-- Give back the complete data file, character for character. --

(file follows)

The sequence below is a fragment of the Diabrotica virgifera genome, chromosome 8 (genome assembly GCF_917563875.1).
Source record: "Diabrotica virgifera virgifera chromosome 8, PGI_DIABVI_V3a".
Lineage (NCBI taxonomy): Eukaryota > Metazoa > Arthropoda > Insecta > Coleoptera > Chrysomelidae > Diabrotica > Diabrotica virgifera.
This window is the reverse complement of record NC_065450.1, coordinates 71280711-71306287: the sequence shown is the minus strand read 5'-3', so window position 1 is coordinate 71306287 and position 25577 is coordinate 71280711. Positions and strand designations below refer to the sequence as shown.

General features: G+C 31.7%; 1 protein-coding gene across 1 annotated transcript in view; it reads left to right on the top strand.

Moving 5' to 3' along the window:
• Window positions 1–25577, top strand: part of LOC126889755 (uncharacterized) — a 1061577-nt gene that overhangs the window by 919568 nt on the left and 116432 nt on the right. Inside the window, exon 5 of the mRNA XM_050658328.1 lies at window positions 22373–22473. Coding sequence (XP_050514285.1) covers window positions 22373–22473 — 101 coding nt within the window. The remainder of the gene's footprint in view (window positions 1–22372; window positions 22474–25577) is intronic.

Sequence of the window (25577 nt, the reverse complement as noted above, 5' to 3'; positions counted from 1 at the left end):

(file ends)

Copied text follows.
The sequence below is a fragment of the Diabrotica virgifera genome, chromosome 8 (genome assembly GCF_917563875.1).
Source record: "Diabrotica virgifera virgifera chromosome 8, PGI_DIABVI_V3a".
Lineage (NCBI taxonomy): Eukaryota > Metazoa > Arthropoda > Insecta > Coleoptera > Chrysomelidae > Diabrotica > Diabrotica virgifera.
This window is the reverse complement of record NC_065450.1, coordinates 71280711-71306287: the sequence shown is the minus strand read 5'-3', so window position 1 is coordinate 71306287 and position 25577 is coordinate 71280711. Positions and strand designations below refer to the sequence as shown.

General features: G+C 31.7%; 1 protein-coding gene across 1 annotated transcript in view; it reads left to right on the top strand.

Moving 5' to 3' along the window:
• Window positions 1–25577, top strand: part of LOC126889755 (uncharacterized) — a 1061577-nt gene that overhangs the window by 919568 nt on the left and 116432 nt on the right. Inside the window, exon 5 of the mRNA XM_050658328.1 lies at window positions 22373–22473. Coding sequence (XP_050514285.1) covers window positions 22373–22473 — 101 coding nt within the window. The remainder of the gene's footprint in view (window positions 1–22372; window positions 22474–25577) is intronic.

Sequence of the window (25577 nt, the reverse complement as noted above, 5' to 3'; positions counted from 1 at the left end):